by Günter Koch
As competition for research funds becomes tougher, professional management of science and R&D plays an increasingly crucial role.
In the past, the typical profile of leaders in research was that they had to qualify as scientists following the specific career rules of the community, and perhaps also had talent or intuition to effectively manage intellectual teams or organisations. Good management means a) providing conditions that enable employees to fully develop and demonstrate their potential, and b) preparing decisions and having them implemented. In recent years it has become evident that academic institutions, specifically in the Anglo-American world, can benefit from management potential developed in business environments. The constitutions of modern universities (eg as expressed in the Austrian University Law of 2002) even explicitly foresee the mandate for employees with backgrounds other than science or research (ie business and management) to take leading roles.
Nevertheless, there are some remarkable differences between companies and educational or research organisations. The most evident is that companies are usually devoted to making profits in monetary terms, whereas the 'currency' of the science community is the scientific publication. Digging deeper into this subject, it turns out that there are many more indicators than simply profit, by which an educational or research organisation should be measured. These include the satisfaction and intellectual productivity of employees, the culture of the organisation, involvement in networks, the existence of quality management, and the 'production' of academics for a society. All these metrics contribute to the quality, and in the end, to the excellence and profile of a research institution. This is usually reflected by rankings (eg of universities), which have become popular and influential over the last decade.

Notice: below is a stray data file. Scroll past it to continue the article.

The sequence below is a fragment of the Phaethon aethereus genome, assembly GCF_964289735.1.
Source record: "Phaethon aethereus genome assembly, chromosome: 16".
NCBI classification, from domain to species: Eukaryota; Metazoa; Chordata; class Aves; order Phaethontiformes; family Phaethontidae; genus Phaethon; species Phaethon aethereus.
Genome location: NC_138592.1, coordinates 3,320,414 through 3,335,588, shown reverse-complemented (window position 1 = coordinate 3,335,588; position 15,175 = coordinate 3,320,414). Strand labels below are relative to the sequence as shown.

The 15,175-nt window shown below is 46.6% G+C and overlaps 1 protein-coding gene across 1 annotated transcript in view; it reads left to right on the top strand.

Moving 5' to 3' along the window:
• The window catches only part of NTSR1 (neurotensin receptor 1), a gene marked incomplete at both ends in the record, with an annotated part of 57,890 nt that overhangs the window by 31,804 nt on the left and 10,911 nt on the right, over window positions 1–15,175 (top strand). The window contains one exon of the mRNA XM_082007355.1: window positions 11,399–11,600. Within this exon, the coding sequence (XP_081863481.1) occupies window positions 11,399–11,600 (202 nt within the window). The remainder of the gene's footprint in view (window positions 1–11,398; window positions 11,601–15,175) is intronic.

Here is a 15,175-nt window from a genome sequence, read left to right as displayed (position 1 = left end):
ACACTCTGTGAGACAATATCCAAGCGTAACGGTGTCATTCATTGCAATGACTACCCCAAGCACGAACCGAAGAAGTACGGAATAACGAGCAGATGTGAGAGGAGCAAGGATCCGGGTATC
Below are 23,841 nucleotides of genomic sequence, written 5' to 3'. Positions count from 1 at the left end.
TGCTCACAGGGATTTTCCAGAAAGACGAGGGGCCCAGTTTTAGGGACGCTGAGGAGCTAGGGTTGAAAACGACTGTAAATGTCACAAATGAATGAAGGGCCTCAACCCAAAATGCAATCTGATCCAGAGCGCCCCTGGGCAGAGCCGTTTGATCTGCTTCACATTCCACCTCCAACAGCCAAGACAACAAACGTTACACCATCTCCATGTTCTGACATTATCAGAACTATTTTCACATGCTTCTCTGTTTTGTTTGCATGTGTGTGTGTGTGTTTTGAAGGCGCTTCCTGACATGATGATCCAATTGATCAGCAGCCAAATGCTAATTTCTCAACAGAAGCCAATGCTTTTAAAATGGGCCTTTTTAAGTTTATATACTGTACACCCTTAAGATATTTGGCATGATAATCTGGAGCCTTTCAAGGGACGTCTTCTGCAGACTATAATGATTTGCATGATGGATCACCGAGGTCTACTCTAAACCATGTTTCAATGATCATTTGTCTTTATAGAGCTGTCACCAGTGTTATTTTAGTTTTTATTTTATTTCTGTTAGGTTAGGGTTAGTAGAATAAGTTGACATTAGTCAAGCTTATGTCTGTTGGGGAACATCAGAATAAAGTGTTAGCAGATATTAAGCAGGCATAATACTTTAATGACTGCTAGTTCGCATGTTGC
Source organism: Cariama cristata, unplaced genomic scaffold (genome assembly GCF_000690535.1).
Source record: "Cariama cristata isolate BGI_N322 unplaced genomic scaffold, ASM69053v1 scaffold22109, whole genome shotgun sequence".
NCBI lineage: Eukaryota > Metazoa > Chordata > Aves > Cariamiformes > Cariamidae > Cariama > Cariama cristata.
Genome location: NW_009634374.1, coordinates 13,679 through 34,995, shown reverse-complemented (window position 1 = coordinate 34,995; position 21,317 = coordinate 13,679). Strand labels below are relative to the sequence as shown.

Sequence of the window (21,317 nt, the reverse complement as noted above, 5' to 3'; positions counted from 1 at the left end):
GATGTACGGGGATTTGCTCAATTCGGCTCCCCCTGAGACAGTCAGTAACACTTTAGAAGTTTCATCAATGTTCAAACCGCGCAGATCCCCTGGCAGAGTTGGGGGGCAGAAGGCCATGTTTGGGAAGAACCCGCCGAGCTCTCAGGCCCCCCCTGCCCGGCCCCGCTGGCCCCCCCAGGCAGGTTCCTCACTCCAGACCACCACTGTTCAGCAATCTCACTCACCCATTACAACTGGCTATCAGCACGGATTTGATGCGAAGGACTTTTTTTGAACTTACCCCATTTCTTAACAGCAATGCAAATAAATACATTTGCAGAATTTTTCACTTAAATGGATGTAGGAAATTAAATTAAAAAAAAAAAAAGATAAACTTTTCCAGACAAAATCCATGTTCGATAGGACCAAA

In the 1990s, the idea that an organisation may be characterized not only by economic performance but also by its potential in knowledge and know-how was demonstrated by the definition of the role of Chief Knowledge Officer (CKO), first installed at the Scandinavian insurance company Skandia in 1994. This idea, combined with quality models taken over from Software Process Quality & Maturity as reflected in standards such as ISO 15504/SPICE, was taken up by R&D managers everywhere. The trend was also observed in a majority of large organisations in applied research, such as the ERCIM members VTT, Fraunhofer, SINTEF and ARC, all of which are assembled in the European Association of Research & Technology Organisations (EARTO).
As requested by the European Commission, they constituted a 'high-level expert group', which recently came up with the RICARDIS report (see Figure 1). In substance, this report is a compendium of methods for managing research- and knowledge-based organisations, both public and private. (As the case of Austria proves, even universities have accepted such methods of professional knowledge management and now issue an annual 'intellectual capital report').
Figure 2 illustrates the important aspects of management in an R&D organisation. This reference model combines all the relevant dimensions of a knowledge organisation in one framework and, at least in the German-speaking countries, has become a kind of standard. In Germany, the government is promoting intellectual capital reporting in order to motivate knowledge-based companies to advertise their potential and to make knowledge management a strategic objective.
The ultimate goals of such a 'Knowledge = R&D Management' framework are to raise the quality of R&D management, and to put R&D organisations in a position to become 'benchmarkable' by their own criteria, rather than by rankings imposed on them from the outside.
It is estimated that already around 500 organisations in Europe apply intellectual capital reporting and the associated management methods. There are indications that the EC will soon extend the existing EU standard in financial reporting (IFRS) through a directive asking for additional information on the ability of an organisation to produce, aggregate and exploit knowledge generated from R&D.
In 2006, ERCIM's Board of Directors decided for the first time to provide an intellectual capital report as an addendum to its Annual Report, to be issued in 2007.
Günter Koch, execupery @ TechGate / AARIT, Austria